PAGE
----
#4 Relationships matter. Our drummer Lennat is the sort of person you’d want to high five even if you’d just met her; she’s all energy and enthusiasm especially if you share her interests. She also goes out of her way to seek inspiration and connect with her heroes without caring if they’re famous or not–she has some interesting mentors and friends as a result. I’d like to think we made it to Baybeats on merit alone but I suspect Lennat’s connections counted for something because she knew at least one of the judges. People have always been eager to support Lennat and lift her up the way she’s lifted them (she’s written about it here), so it’s not inconceivable that this played a part in our getting picked.
#5 Luck counts too. A good friend (who’s also a local music veteran) gave us a chance to be included on one of his music compilation projects, and it was on that album that a Today journalist noticed us. He liked us enough to mention us repeatedly, interview us, and recommend us as a “must watch” act at Baybeats. And in the following year, he featured us at the tail end of this list (look for no.36). All of which was totally unexpected… and lucky!
* Update: I don’t have recordings for our original songs except for one. Here’s “Spit It Out.” Turn it up!
Alf and I have a running joke about our clothes–when something gets worn to death, we talk about sending it into retirement. We don’t shop much for ourselves, so it is true that whatever we own gets worked pretty hard, hard enough to deserve a permanent vacation! The same goes for my bags; my “it” bag for the last five years or so has been a classic black tote that was a present from Alf. The straps are wearing out and it wasn’t built to be a diaper bag but unfortunately I’ve been using it that way and stuffing it with more than it can handle.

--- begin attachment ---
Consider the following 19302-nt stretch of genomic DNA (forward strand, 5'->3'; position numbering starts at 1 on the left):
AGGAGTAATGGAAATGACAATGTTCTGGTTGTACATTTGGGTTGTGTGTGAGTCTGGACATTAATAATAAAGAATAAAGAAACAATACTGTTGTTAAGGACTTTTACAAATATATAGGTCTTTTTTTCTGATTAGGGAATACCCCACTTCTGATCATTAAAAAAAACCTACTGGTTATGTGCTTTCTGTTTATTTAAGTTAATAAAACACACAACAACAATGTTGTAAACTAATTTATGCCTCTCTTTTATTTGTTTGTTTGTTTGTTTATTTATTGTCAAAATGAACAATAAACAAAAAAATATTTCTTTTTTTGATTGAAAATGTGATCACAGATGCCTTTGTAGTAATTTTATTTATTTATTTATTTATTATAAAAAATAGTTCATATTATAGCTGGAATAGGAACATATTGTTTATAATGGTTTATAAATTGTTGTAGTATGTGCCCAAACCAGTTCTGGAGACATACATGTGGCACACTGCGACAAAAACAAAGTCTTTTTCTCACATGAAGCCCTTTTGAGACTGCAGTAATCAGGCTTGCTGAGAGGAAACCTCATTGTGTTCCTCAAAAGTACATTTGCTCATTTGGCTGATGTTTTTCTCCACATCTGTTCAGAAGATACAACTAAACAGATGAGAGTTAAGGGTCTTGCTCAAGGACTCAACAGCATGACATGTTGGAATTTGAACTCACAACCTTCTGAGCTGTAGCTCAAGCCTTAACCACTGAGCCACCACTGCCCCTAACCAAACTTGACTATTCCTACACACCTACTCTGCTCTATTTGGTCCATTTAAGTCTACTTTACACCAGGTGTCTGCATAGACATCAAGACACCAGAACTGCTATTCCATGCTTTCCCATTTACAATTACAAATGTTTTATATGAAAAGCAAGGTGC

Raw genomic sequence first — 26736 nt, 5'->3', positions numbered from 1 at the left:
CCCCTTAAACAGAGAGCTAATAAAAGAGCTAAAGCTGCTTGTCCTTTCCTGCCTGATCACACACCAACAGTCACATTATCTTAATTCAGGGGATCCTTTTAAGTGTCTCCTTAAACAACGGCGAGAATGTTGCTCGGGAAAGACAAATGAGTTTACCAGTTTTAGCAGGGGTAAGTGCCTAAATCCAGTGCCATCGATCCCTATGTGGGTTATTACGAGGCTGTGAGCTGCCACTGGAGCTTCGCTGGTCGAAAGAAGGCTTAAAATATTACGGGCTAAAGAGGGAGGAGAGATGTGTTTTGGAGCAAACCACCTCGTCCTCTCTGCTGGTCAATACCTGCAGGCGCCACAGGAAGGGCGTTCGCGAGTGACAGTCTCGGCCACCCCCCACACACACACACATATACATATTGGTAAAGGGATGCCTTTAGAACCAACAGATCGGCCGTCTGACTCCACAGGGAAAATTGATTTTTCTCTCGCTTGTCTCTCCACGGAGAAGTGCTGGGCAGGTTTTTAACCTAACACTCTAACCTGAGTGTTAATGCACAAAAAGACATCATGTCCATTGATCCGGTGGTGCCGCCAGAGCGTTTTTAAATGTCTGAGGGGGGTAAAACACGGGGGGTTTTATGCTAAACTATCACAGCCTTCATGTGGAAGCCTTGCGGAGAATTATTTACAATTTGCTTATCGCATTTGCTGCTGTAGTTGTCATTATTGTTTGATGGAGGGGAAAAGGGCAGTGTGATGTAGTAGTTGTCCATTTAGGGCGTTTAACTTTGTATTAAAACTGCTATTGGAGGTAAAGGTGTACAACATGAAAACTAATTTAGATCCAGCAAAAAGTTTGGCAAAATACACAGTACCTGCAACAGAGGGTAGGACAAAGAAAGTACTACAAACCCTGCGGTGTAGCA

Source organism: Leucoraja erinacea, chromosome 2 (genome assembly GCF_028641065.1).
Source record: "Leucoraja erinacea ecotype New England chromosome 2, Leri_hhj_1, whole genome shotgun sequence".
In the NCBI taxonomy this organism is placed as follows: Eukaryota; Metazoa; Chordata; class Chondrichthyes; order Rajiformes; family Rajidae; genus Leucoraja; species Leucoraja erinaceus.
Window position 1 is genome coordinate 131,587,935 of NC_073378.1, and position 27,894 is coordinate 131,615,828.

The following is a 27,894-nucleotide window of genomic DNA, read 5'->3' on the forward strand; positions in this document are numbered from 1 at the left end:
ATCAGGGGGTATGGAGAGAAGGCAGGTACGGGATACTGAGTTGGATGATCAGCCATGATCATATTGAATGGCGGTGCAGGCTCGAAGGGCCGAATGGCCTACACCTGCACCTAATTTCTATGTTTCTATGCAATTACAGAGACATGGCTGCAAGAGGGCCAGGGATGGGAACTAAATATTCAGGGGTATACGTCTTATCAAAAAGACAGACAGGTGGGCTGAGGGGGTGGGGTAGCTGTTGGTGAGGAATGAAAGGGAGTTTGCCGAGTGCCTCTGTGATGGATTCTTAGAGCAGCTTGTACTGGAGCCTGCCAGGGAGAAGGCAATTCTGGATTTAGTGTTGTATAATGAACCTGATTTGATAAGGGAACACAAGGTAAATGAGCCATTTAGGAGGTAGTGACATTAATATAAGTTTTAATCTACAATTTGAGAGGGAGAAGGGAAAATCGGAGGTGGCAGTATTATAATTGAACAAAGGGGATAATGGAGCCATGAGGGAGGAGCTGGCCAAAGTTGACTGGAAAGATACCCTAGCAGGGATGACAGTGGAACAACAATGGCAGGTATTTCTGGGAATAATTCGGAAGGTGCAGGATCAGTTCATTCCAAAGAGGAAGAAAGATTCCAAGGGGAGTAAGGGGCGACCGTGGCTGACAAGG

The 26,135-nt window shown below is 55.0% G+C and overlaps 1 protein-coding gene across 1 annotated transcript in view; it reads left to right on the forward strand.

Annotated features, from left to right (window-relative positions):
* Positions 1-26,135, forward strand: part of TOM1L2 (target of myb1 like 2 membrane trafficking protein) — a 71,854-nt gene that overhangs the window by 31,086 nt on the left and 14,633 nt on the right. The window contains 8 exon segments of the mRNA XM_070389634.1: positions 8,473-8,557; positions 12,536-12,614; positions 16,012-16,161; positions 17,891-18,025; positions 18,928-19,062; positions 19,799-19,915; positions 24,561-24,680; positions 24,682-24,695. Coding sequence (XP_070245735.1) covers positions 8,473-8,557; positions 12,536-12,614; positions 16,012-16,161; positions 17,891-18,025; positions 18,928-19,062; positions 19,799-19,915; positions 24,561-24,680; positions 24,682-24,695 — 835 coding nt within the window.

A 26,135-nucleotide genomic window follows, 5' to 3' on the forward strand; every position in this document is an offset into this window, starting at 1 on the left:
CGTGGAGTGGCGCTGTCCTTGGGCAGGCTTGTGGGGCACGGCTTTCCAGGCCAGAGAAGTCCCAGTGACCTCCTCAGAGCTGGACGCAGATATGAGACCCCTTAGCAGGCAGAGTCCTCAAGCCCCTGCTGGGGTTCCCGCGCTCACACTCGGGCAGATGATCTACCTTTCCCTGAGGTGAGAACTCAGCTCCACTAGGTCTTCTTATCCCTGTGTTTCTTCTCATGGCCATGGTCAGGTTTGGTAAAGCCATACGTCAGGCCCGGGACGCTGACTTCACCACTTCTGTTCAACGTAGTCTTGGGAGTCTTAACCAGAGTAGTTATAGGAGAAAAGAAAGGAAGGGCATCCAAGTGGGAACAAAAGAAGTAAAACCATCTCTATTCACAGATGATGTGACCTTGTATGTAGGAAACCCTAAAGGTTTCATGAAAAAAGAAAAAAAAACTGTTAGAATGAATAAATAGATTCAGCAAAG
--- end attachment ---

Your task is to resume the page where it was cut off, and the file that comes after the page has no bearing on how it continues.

I recently started looking out for a replacement everyday bag, and it was during this time that I received a news release about Lässig’s denim blue Green Label Neckline Bag, which is now available in Singapore. This is not your average bag–it’s won a Red Dot award for its unique shape, practical yet stylish design, and sustainability factor (it was partially made from recycled polyester). In fact the Neckline bag is on display at the Red Dot Museum, in an exhibition that runs till next year.
Coincidentally, it was about a year ago that I reviewed Lässig’s Vintage Metro Bag. I use the Metro bag when I’m taking the kids out to places like Marina Barrage, where I’ll have to pack a change of clothes plus towels for both kids, along with diapers for Z, wipes, snacks, drinks, and water play toys. As I’d mentioned in my review post, the Metro bag is great for activities that require more packing or for travel, but for a bag that I’m going to be carrying around daily–with or without kids–I’d prefer something lighter and slimmer that can be easily paired with most of my clothes. I liked the Neckline bag on sight and was curious enough to enquire about it. To my delight, Lässig agreed to send me a bag to review. Continue Reading »
I'm Evelyn, and I run this blog. Fourteen years ago, I met my husband Alf in a classroom that neither of us belonged in, and grabbed his attention by nearly falling over a table. He didn't come to my rescue, but we did exchange numbers eventually. We now have two kids, Layla and Z, and our lives are the better for it. That's the short version of our story. Feel free to browse around and leave me a message!